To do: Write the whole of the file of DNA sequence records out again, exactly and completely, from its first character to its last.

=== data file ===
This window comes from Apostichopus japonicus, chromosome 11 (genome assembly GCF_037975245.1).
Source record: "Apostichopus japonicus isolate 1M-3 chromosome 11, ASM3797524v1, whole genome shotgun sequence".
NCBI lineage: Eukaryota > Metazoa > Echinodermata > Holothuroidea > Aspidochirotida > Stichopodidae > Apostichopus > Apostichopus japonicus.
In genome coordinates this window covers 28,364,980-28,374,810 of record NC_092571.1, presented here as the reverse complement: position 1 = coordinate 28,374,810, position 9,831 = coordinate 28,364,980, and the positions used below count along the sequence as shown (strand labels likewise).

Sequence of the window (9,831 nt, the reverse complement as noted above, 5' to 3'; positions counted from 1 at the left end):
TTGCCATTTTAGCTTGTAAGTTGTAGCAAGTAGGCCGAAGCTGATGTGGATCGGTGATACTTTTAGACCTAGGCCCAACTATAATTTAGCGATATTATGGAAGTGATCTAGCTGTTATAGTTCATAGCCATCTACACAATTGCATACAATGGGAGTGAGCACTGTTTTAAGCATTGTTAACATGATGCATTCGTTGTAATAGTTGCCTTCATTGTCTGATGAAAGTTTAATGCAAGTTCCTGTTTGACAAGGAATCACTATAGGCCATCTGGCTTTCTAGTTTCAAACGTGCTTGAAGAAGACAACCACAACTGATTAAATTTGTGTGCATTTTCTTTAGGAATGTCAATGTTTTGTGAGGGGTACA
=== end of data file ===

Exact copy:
This window comes from Apostichopus japonicus, chromosome 11 (genome assembly GCF_037975245.1).
Source record: "Apostichopus japonicus isolate 1M-3 chromosome 11, ASM3797524v1, whole genome shotgun sequence".
NCBI lineage: Eukaryota > Metazoa > Echinodermata > Holothuroidea > Aspidochirotida > Stichopodidae > Apostichopus > Apostichopus japonicus.
In genome coordinates this window covers 28,364,980-28,374,810 of record NC_092571.1, presented here as the reverse complement: position 1 = coordinate 28,374,810, position 9,831 = coordinate 28,364,980, and the positions used below count along the sequence as shown (strand labels likewise).

Sequence of the window (9,831 nt, the reverse complement as noted above, 5' to 3'; positions counted from 1 at the left end):
TTGCCATTTTAGCTTGTAAGTTGTAGCAAGTAGGCCGAAGCTGATGTGGATCGGTGATACTTTTAGACCTAGGCCCAACTATAATTTAGCGATATTATGGAAGTGATCTAGCTGTTATAGTTCATAGCCATCTACACAATTGCATACAATGGGAGTGAGCACTGTTTTAAGCATTGTTAACATGATGCATTCGTTGTAATAGTTGCCTTCATTGTCTGATGAAAGTTTAATGCAAGTTCCTGTTTGACAAGGAATCACTATAGGCCATCTGGCTTTCTAGTTTCAAACGTGCTTGAAGAAGACAACCACAACTGATTAAATTTGTGTGCATTTTCTTTAGGAATGTCAATGTTTTGTGAGGGGTACA